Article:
Sweden has arguably done more than any other country in the world to close the gender pay gap. For example, day-care is very cheap and almost every child above the age of one is in day-care. This has raised the general tax level, of course, making it harder for a family to live on one or one-and-a-half incomes.
But despite this, the gender pay gap in Sweden persists. In fact, according to EU data, Sweden's gender pay gap is slightly higher than our gender pay gap. Did you know this? More probably you have heard that Sweden is the country to follow. I remember a few years ago debating someone from the National Women's Council concerning the gender pay gap.
She was asked what we need to do to close the gap. "Copy Sweden," she said. When I pointed out that the pay gap in Sweden is slightly higher than here, it made not a blind bit of difference to her. We still need to copy Sweden, she reckoned. Even though we have a lower gender pay gap.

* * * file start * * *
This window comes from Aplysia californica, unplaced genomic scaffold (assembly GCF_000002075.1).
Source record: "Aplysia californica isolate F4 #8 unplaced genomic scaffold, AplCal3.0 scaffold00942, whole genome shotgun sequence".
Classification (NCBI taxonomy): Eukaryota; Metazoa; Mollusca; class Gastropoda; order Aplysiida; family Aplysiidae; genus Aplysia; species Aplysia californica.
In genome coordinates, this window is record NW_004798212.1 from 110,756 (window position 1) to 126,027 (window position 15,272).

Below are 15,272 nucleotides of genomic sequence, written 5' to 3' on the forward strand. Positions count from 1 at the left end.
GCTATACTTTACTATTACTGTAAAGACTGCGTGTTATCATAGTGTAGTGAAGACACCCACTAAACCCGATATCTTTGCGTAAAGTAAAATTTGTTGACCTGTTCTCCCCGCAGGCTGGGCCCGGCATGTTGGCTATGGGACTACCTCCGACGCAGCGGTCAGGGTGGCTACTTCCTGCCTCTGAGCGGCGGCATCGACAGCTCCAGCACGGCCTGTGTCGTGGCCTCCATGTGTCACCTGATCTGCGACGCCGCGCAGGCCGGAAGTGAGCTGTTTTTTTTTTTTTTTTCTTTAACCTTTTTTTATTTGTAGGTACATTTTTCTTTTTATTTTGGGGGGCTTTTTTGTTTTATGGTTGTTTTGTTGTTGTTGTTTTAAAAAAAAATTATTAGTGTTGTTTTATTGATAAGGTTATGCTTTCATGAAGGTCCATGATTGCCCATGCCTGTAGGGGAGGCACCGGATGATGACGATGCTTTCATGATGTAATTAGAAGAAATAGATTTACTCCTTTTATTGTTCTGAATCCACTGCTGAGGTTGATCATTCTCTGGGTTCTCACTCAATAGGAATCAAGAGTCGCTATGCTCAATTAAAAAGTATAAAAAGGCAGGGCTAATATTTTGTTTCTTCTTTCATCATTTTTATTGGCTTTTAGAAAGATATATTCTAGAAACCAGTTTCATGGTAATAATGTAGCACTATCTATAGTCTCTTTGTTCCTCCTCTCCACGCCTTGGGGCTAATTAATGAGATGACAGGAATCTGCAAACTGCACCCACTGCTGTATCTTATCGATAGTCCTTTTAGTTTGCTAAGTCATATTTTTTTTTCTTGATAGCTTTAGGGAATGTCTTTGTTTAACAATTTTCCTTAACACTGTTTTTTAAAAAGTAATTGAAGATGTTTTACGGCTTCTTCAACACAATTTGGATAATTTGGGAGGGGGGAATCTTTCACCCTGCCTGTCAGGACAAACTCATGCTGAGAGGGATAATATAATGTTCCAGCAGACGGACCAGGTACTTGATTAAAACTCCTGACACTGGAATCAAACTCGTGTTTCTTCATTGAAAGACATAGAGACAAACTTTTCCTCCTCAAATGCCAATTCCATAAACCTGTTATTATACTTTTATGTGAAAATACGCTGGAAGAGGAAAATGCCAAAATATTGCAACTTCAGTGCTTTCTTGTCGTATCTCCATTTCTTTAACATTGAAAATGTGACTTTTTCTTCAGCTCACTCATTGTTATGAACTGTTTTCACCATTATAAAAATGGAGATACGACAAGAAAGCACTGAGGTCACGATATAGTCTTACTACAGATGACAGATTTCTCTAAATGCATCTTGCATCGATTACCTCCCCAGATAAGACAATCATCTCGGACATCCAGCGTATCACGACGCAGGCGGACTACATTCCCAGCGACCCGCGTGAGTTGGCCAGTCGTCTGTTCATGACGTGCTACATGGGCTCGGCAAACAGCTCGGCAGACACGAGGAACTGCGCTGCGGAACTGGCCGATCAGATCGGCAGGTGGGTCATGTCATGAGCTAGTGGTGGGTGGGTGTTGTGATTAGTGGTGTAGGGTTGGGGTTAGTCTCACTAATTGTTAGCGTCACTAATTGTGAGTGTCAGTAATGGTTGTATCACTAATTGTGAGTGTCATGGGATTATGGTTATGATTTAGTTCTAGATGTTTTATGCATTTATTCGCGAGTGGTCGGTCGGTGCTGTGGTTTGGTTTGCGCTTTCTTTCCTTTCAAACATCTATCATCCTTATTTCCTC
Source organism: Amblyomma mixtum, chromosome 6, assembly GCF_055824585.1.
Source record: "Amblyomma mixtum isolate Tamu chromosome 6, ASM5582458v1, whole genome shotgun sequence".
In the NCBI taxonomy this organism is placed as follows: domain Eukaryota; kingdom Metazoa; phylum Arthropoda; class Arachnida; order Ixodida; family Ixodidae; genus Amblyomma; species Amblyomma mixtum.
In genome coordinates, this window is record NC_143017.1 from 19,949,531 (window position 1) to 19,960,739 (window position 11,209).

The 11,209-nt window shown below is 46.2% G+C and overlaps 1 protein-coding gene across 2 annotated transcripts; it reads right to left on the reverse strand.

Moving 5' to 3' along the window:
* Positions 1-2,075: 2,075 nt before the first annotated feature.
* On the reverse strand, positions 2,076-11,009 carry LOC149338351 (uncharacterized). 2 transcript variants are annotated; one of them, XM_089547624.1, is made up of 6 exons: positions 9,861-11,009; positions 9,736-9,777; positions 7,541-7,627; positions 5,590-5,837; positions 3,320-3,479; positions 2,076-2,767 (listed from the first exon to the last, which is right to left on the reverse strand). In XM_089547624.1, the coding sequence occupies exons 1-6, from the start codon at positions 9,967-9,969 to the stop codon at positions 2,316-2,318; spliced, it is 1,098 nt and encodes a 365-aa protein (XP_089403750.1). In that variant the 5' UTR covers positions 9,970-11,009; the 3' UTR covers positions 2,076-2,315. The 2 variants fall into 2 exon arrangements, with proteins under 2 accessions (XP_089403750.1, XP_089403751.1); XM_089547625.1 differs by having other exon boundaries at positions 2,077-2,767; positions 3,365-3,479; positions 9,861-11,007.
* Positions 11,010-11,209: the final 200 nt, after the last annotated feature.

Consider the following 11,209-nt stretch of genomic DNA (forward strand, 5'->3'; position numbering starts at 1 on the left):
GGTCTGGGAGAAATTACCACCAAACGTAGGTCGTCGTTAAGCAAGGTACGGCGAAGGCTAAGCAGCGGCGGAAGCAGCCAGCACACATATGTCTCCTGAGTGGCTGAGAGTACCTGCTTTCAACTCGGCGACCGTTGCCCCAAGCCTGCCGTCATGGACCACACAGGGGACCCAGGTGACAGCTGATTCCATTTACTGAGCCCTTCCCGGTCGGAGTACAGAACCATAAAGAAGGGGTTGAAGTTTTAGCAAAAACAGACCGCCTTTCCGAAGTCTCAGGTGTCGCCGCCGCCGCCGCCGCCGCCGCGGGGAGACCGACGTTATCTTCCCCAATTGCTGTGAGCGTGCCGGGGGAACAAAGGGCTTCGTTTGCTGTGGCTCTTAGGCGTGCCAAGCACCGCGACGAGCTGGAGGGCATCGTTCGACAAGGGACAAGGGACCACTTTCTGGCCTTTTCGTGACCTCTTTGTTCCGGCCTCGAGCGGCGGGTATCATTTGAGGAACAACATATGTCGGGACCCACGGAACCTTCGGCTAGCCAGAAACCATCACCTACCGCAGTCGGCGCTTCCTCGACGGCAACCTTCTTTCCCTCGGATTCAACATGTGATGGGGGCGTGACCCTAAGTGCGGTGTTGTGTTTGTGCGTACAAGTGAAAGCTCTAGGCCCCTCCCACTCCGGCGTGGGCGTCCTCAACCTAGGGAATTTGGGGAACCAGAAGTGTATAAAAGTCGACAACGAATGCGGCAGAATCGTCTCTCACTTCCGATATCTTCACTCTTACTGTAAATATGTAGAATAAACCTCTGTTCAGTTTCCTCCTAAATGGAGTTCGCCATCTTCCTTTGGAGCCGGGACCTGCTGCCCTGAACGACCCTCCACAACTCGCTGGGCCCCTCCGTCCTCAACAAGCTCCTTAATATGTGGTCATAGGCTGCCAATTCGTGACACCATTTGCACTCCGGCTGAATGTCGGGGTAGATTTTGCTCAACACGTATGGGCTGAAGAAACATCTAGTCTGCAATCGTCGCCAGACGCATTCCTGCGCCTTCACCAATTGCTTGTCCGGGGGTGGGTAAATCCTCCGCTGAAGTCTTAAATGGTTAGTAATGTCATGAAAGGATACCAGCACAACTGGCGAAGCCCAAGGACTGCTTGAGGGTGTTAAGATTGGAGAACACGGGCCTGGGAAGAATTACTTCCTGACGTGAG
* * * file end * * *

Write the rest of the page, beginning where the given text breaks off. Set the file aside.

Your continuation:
In fact, Ireland's gender pay gap is lower than the EU average. Did you know this? Again, probably not, because no one has told you. This means the gender pay gap debate is taking place in an almost fact-free vacuum that amounts to fake news.
Indeed, you might be interested to know that the EU country with the lowest gender pay gap is Italy, which is not known as a bastion of political correctness. Romania and Poland are also found among the five EU countries with the lowest pay gaps. They would not lead the PC charts either. Shockingly, Finland and Denmark have pay gaps that are higher again than Sweden's and therefore higher than here as well.
In this debate, we're led to believe that the most relevant fact is that RTÉ's Bryan Dobson is earning so much more than his fellow newsreader, Sharon Ní Bheoláin, and that even in ultra-PC environments like RTÉ, where they like gender-balanced panels and production teams, they appear not to give equal pay for equal work.